Occupational exposure to ototoxicants, substances that can cause hearing loss or exacerbate the impact of noise exposure, is a workplace hazard that is not well understood. Existing research generally agrees that some solvents and heavy metals may be ototoxic, but few studies have attempted to establish the impact of exposure to ototoxicants in the workplace. This study examined trends in workplace exposure to ototoxicants among workers in the United States by comparing exposure data collected by the Occupational Safety and Health Administration against worker hearing loss data provided by the Bureau of Labor Statistics for 2012 through 2019. The study found that the noise exposure data was strongly correlated to the hearing loss data using Pearson's correlation (p < .001), confirming that the analysis was reliable. A chi-square analysis of the data, when sorted by year and industry subsector (using the three-digit National American Industry Classification System code), found that industry subsectors with exposure to ototoxicants were more likely to exhibit hearing loss than those without exposure to ototoxicants in 6 years out of the 8-year period (p < .05). These findings suggest that workers with coexposure to ototoxicants and noise may be at a higher risk of experiencing hearing loss, and action should be taken to minimize this risk.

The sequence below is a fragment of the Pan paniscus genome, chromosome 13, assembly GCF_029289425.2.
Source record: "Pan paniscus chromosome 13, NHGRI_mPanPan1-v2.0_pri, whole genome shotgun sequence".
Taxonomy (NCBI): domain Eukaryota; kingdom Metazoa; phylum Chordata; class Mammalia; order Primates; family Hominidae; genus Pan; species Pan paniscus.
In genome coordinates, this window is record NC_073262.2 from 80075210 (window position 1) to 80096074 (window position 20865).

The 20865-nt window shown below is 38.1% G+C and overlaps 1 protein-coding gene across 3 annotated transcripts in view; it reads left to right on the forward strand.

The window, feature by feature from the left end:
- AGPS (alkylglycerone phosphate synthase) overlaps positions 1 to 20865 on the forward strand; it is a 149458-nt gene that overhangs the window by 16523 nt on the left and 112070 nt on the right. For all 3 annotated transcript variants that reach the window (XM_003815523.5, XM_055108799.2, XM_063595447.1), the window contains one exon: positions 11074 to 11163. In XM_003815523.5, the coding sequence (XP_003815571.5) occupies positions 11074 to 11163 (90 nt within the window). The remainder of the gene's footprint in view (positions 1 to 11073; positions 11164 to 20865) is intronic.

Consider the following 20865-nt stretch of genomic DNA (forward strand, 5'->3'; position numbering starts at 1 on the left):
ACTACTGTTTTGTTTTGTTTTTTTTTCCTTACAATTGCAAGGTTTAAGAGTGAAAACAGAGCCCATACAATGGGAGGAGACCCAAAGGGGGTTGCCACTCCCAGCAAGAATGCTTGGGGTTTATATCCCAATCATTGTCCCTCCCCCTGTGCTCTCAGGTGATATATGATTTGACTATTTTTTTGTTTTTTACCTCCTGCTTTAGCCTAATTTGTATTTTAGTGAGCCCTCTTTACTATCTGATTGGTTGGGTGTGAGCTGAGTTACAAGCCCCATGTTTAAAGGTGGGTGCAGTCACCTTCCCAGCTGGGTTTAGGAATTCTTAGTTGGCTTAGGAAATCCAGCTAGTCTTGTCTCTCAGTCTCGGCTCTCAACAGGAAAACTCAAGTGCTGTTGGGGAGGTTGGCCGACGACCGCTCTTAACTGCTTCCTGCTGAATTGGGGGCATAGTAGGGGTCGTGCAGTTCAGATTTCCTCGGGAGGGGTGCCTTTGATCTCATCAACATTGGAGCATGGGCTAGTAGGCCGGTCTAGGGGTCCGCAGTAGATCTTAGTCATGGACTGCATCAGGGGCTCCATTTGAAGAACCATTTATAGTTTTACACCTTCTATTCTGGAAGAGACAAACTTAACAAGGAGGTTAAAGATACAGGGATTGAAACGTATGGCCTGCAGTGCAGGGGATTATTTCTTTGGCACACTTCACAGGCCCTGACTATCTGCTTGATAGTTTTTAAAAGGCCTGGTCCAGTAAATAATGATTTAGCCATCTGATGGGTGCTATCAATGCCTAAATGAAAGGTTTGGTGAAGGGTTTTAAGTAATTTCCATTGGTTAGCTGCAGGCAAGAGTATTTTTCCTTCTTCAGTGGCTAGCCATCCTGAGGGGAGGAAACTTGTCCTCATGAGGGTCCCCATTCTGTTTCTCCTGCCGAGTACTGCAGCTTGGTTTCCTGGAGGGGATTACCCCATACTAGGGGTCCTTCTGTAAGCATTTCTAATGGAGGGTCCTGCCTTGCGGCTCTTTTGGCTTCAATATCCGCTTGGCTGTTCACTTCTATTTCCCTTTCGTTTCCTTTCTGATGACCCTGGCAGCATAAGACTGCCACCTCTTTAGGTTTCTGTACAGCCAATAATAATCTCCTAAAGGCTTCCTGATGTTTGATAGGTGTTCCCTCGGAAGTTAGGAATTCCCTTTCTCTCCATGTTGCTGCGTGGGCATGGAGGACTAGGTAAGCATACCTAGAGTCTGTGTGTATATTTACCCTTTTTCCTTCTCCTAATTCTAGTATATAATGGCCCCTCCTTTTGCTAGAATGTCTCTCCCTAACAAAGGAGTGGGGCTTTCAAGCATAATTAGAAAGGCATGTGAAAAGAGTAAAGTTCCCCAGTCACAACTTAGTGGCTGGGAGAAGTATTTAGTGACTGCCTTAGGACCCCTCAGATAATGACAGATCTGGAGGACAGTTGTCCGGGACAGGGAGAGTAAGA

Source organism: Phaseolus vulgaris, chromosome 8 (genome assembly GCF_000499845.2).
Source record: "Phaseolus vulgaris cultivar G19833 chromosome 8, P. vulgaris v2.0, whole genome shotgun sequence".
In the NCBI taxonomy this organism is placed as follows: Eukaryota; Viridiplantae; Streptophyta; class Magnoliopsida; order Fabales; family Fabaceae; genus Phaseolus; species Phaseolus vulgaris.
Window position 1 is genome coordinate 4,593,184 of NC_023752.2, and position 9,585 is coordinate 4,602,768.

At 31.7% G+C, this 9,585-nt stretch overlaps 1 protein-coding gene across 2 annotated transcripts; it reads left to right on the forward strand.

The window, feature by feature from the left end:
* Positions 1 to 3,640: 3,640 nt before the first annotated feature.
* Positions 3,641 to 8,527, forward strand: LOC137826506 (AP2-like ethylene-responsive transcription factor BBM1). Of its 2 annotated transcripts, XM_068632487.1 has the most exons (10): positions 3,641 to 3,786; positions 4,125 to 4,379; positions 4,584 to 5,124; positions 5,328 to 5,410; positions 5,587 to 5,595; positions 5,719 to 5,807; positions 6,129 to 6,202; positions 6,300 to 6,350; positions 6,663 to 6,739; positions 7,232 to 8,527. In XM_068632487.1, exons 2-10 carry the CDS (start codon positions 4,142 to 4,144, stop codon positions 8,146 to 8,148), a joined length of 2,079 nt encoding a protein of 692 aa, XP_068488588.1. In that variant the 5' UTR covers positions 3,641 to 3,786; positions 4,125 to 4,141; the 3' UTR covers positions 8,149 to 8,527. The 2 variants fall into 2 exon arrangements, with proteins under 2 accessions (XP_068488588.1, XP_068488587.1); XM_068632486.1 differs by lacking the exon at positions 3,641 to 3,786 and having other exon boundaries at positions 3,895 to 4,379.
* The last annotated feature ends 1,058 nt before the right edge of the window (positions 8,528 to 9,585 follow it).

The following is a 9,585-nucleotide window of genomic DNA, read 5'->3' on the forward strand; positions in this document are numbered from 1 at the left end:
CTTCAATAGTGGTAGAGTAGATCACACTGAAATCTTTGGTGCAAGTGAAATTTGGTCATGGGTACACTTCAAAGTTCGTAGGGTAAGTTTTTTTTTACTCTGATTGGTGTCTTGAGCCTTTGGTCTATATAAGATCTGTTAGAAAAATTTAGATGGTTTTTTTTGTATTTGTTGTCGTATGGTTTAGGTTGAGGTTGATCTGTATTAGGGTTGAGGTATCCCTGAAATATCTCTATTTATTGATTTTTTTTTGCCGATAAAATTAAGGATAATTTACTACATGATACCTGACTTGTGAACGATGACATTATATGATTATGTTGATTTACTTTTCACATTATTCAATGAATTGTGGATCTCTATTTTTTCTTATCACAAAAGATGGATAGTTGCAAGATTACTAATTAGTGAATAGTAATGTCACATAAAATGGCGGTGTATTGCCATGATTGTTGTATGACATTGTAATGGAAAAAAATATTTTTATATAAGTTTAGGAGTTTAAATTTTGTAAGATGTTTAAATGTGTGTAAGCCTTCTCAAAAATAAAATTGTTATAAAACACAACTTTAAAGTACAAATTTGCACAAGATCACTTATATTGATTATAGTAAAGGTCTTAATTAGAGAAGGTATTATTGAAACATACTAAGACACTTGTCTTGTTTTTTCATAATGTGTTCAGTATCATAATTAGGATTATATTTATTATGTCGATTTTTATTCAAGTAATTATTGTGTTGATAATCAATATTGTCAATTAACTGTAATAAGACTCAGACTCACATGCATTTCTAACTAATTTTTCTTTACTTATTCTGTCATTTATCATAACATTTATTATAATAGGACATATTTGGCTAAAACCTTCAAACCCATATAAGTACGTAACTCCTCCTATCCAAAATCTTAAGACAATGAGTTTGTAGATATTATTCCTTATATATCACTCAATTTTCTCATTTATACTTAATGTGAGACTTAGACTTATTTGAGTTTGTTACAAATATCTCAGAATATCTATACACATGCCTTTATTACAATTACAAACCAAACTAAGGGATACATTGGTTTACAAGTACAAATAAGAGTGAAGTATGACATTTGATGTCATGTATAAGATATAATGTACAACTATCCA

Library of Congress Subject Headings

Ototoxic agents--Research; Industrial hygiene--Research--United States; Deafness--Research--United States

Publication Date


Document Type


Student Type


Degree Name

Environmental, Health and Safety Management (MS)

Department, Program, or Center

Civil Engineering Technology Environmental Management and Safety (CET)


Jennifer Schneider

Advisor/Committee Member

Grant Esler

Advisor/Committee Member

Joseph Rosenbeck


This thesis has been embargoed. The full-text will be available on or around 5/10/2024.


RIT – Main Campus

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